Santa Rosa woman identified as Vegas slaying victim turns up alive
September 13, 2002
By MICHAEL COIT
Kathleen Hatfield is alive after all, living on the streets of Santa Rosa five weeks after Las Vegas police identified her as the victim of an apparent homicide.
Hatfield's mother was a day away from burying an urn containing what she believed were the ashes of her 46-year-old daughter when she was told it was all a mistake.
The blunder was the result of a erroneous fingerprint identification by the Las Vegas Metropolitan Police Department.
"This is so upsetting. I have had to call people all around California saying that she is not dead," said Martha Hatfield, a Lake County resident who asked that her hometown not be identified.
"The hole was already opened, and she was going to be buried with her father."
What began as a case about a Sonoma County transient who hadn't called her mother in months became an emotional roller coaster that ended when Kathleen Hatfield called home from the Sonoma County Sheriff's Department to say she was alive, Sheriff's Lt. Bruce Rochester said.
"It worked out OK. They went through some grieving, unfortunately," Rochester said.
Kathleen Hatfield has been living as a transient in Sonoma County for several years. She uses the Homeless Services Center in Santa Rosa and frequently takes meals at the St. Vincent De Paul Society's dining room in Santa Rosa, according to homeless advocates who know her.
She came to The Press Democrat earlier this week to say that an Aug. 8 article reporting that Las Vegas investigators had identified her body was incorrect, that her mother was upset and that she had recently talked to police who now knew she was alive and well.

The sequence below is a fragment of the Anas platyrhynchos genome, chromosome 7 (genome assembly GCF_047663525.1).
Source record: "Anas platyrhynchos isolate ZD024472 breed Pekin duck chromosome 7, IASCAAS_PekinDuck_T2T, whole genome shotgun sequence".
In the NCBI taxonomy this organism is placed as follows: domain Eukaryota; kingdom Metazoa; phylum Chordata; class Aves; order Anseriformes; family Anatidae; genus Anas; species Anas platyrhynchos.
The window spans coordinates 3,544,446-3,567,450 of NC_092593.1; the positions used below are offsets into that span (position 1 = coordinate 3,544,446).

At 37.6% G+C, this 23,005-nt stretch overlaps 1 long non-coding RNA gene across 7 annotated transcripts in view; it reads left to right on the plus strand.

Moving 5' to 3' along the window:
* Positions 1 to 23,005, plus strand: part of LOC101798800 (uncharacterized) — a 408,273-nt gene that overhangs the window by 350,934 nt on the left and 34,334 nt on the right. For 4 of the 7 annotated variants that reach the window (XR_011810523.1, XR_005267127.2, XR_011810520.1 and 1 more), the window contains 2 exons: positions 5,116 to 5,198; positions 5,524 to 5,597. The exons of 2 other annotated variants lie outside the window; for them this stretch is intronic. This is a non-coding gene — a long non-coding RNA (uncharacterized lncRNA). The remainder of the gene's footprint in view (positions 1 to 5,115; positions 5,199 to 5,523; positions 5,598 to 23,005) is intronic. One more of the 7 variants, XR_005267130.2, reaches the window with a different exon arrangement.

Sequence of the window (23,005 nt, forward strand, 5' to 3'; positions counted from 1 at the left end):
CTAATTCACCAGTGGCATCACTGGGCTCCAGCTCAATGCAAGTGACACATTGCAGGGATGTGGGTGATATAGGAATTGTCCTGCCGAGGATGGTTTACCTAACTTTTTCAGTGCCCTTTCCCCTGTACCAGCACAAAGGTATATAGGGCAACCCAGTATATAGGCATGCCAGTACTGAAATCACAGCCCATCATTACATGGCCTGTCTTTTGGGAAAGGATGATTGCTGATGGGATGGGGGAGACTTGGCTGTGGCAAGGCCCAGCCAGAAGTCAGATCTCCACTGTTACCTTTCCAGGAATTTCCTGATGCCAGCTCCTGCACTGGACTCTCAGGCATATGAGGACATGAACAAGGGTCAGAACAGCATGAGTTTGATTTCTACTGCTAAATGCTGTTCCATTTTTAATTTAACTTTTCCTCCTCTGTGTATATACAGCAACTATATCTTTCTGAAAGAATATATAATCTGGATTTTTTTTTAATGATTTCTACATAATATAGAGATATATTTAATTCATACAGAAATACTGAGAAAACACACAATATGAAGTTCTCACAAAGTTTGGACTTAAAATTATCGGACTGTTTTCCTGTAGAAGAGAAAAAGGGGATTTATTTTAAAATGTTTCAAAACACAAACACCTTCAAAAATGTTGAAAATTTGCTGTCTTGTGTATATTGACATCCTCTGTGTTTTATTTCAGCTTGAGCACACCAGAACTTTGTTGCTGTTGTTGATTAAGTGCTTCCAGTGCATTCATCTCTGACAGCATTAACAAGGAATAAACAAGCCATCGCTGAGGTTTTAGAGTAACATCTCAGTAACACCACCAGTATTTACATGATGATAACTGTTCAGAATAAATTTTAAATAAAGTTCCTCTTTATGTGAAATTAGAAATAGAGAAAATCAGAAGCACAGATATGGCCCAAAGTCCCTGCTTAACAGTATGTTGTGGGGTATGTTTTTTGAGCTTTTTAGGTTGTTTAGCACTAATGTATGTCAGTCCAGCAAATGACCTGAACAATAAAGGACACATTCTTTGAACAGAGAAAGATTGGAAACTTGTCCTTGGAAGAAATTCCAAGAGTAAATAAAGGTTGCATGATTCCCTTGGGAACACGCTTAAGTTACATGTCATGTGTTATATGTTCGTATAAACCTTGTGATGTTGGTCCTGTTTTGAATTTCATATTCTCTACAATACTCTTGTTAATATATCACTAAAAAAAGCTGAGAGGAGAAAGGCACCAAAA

Martha Hatfield reported her daughter missing in May, telling authorities she hadn't seen her since last September and hadn't received a phone call from her since Thanksgiving.
Her name was placed in a computer database of missing persons that is used by law enforcement agencies nationwide.
Las Vegas authorities came across Kathleen Hatfield's name in the database in June while trying to identify a body found in the desert.
The badly decomposed body had a rose tattoo. So does Hatfield, and the tattoo was included in her description in the database.
Sonoma County authorities, who had fingerprinted her at the county jail following a past arrest, mailed a photocopy of Hatfield's fingerprints to Las Vegas.
Using the lone fingerprint they could obtain from the body, Las Vegas authorities in August identified the remains as Hatfield.
"We only had one readable fingerprint, and it was so close a match that they went ahead and made an identification," Las Vegas Police Detective David Mesinar said.
The next day, Martha Hatfield was informed of her daughter's death.
"I kept telling the officer who talked to me that it can't be her, it can't be her. What would she be doing in Las Vegas?" she said. "I didn't believe for a minute that she was dead until they convinced me."
Between the time the body was found and the identification was made, however, a Santa Rosa police officer stopped Hatfield and informed her she was listed as a missing person.
Her name was removed from the missing persons database, raising a red flag when Las Vegas authorities later tried to remove her name.
Santa Rosa police and Sonoma County sheriff's deputies then began circulating photos of Hatfield with the help of homeless advocates to determine if she indeed was alive.
She was found in late August and called her mother from the Sheriff's Department.
Mistake called unusual
The head of the sheriff's crime scene investigations unit called the mistake on the fingerprint identification unusual and said Sonoma County authorities will review Hatfield's prints and the print taken from the dead woman in Las Vegas.
"If you make a bad call, you've lost any credibility you have as an expert witness," said Sonoma County Sheriff's Sgt. Scott Dunn, who has headed the unit since 1990. "And that's something we are very, very careful about."
Mesinar said Las Vegas experts reviewed their identification and recognized the error.
"We determined that our girl was not Kathleen Hatfield," he said.
You can reach Staff Writer Michael Coit at 521-5470 or email@example.com.